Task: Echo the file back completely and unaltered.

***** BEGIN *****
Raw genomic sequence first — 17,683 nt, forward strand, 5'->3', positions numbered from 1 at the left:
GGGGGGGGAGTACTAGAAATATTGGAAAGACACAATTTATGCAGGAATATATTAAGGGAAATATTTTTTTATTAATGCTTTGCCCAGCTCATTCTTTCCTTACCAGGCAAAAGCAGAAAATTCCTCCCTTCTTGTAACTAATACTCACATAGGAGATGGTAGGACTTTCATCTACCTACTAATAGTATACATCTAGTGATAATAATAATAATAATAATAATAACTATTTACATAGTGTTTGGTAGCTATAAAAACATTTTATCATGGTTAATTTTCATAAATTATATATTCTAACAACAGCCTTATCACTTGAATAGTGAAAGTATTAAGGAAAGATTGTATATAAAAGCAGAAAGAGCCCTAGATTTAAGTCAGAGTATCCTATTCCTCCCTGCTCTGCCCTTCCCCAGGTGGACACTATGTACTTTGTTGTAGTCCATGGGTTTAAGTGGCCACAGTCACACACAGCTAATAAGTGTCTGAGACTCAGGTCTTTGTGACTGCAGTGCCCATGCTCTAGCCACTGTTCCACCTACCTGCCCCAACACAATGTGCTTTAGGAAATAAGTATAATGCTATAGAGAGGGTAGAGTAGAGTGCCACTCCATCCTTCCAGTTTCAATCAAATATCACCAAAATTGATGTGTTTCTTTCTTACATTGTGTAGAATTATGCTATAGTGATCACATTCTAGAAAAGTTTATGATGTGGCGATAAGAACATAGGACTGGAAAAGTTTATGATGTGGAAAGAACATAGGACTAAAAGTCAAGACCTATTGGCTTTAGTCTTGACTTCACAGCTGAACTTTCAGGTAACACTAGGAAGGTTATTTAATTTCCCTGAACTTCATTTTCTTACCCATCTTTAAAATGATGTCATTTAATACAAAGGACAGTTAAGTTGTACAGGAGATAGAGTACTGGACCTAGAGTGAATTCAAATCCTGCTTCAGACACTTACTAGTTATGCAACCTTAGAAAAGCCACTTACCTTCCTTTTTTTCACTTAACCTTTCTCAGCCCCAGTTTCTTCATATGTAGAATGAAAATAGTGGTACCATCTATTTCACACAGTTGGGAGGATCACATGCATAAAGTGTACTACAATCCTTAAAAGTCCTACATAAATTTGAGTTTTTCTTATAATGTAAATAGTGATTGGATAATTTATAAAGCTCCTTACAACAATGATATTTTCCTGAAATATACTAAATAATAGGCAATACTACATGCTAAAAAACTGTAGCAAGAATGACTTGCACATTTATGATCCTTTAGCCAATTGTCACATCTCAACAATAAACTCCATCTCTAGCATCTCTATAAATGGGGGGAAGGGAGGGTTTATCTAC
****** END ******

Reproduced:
Raw genomic sequence first — 17,683 nt, forward strand, 5'->3', positions numbered from 1 at the left:
GGGGGGGGAGTACTAGAAATATTGGAAAGACACAATTTATGCAGGAATATATTAAGGGAAATATTTTTTTATTAATGCTTTGCCCAGCTCATTCTTTCCTTACCAGGCAAAAGCAGAAAATTCCTCCCTTCTTGTAACTAATACTCACATAGGAGATGGTAGGACTTTCATCTACCTACTAATAGTATACATCTAGTGATAATAATAATAATAATAATAATAACTATTTACATAGTGTTTGGTAGCTATAAAAACATTTTATCATGGTTAATTTTCATAAATTATATATTCTAACAACAGCCTTATCACTTGAATAGTGAAAGTATTAAGGAAAGATTGTATATAAAAGCAGAAAGAGCCCTAGATTTAAGTCAGAGTATCCTATTCCTCCCTGCTCTGCCCTTCCCCAGGTGGACACTATGTACTTTGTTGTAGTCCATGGGTTTAAGTGGCCACAGTCACACACAGCTAATAAGTGTCTGAGACTCAGGTCTTTGTGACTGCAGTGCCCATGCTCTAGCCACTGTTCCACCTACCTGCCCCAACACAATGTGCTTTAGGAAATAAGTATAATGCTATAGAGAGGGTAGAGTAGAGTGCCACTCCATCCTTCCAGTTTCAATCAAATATCACCAAAATTGATGTGTTTCTTTCTTACATTGTGTAGAATTATGCTATAGTGATCACATTCTAGAAAAGTTTATGATGTGGCGATAAGAACATAGGACTGGAAAAGTTTATGATGTGGAAAGAACATAGGACTAAAAGTCAAGACCTATTGGCTTTAGTCTTGACTTCACAGCTGAACTTTCAGGTAACACTAGGAAGGTTATTTAATTTCCCTGAACTTCATTTTCTTACCCATCTTTAAAATGATGTCATTTAATACAAAGGACAGTTAAGTTGTACAGGAGATAGAGTACTGGACCTAGAGTGAATTCAAATCCTGCTTCAGACACTTACTAGTTATGCAACCTTAGAAAAGCCACTTACCTTCCTTTTTTTCACTTAACCTTTCTCAGCCCCAGTTTCTTCATATGTAGAATGAAAATAGTGGTACCATCTATTTCACACAGTTGGGAGGATCACATGCATAAAGTGTACTACAATCCTTAAAAGTCCTACATAAATTTGAGTTTTTCTTATAATGTAAATAGTGATTGGATAATTTATAAAGCTCCTTACAACAATGATATTTTCCTGAAATATACTAAATAATAGGCAATACTACATGCTAAAAAACTGTAGCAAGAATGACTTGCACATTTATGATCCTTTAGCCAATTGTCACATCTCAACAATAAACTCCATCTCTAGCATCTCTATAAATGGGGGGAAGGGAGGGTTTATCTAC